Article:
Find y'' of \[\sqrt{x}+\sqrt{y}=1\]. I found f'= \[-\sqrt{y}/\sqrt{x}\]. I can't figure out where to go from here. Any help?

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Find y'' of \[\sqrt{x}+\sqrt{y}=1\]. I found f'= \[-\sqrt{y}/\sqrt{x}\]. I can't figure out where to go from here. Any help?

Mathematics
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is this under implicit differentiation?
yes
whoops btw y' =-sqrt(y)/sqrt(x). sorry bout that.

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gah, I dunno if i have the energy for this right now. wolfram might have a step by stepper
why does this have to be implicit differentiation?
These are the instructions I am given. Is there another way to do it?
it doesn't Have to be, It just seems like a problem they would ask under that section
you can also use the chain rule
by manipulating the equation . here i'll get a computer to do it for you :P
yes implicit differentiation is subject of the section. ty for the help. I used wolfram but I wasn't sure that i had the correct input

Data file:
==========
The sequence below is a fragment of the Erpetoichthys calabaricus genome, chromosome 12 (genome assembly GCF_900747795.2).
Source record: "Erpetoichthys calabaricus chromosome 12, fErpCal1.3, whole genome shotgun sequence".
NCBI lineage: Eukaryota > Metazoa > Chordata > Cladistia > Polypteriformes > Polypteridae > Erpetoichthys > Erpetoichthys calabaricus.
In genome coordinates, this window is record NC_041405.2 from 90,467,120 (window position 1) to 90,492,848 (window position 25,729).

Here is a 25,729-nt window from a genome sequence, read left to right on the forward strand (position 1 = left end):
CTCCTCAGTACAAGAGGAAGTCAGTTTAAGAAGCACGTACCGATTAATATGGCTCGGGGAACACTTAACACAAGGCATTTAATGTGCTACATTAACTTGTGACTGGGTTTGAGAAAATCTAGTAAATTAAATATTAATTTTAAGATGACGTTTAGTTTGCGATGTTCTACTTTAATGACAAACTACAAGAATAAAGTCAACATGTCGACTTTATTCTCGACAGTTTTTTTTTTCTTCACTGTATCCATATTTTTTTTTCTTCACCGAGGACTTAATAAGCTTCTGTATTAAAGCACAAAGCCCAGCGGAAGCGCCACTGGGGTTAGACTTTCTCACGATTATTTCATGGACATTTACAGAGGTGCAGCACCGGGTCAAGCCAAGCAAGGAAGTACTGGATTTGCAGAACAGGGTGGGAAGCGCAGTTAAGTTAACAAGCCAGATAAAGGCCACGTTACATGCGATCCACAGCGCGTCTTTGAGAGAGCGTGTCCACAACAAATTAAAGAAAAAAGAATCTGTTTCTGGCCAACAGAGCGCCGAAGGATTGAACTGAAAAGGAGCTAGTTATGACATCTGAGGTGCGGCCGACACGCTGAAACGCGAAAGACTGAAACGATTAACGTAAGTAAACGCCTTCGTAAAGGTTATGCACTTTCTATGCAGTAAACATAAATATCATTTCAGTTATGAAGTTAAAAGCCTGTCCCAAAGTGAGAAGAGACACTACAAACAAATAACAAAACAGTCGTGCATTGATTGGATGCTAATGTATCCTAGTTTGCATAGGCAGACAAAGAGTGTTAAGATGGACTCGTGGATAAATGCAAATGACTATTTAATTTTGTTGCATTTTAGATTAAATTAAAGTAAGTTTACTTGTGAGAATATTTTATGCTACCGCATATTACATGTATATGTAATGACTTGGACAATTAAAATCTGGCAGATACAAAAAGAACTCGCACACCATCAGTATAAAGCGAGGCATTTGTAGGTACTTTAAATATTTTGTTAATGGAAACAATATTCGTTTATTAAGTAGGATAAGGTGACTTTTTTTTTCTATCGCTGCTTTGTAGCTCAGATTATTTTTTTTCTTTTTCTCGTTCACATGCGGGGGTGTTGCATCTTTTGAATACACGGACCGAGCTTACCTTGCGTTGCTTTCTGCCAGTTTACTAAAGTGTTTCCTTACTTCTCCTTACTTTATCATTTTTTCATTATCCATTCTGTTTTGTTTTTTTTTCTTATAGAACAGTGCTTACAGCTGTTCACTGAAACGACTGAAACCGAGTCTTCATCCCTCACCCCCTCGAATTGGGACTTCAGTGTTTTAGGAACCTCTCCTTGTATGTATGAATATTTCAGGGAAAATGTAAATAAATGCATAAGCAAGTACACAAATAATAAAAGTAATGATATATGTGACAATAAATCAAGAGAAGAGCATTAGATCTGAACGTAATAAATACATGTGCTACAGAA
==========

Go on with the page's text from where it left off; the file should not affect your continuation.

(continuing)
http://calc101.com/webMathematica/derivatives.jsp#topdoit
dang it didn't carry the answer. well type (1-x^(1/2))^2 into the function box
it will give the first and second derivatives with steps but it's not implicit, just chain rule
it will give the first and second derivatives with steps but it's not implicit, just chain rule
it will give the first and second derivatives with steps but it's not implicit, just chain rule
\[y''=-\frac12y^{-1/2}x^{1/2}y'+\frac12y^{1/2}x^{-3/2}\]sub in the other guys
sorry i dunno what's wrong with my computer right now, if it's sending the messages multiple times.
turing, do you sub y' back into the equation for y''?
why not? It'll be messy algebraicly, but after it sub in for y again it'll be true...
Ok I see thank you very much for the help.
welcome

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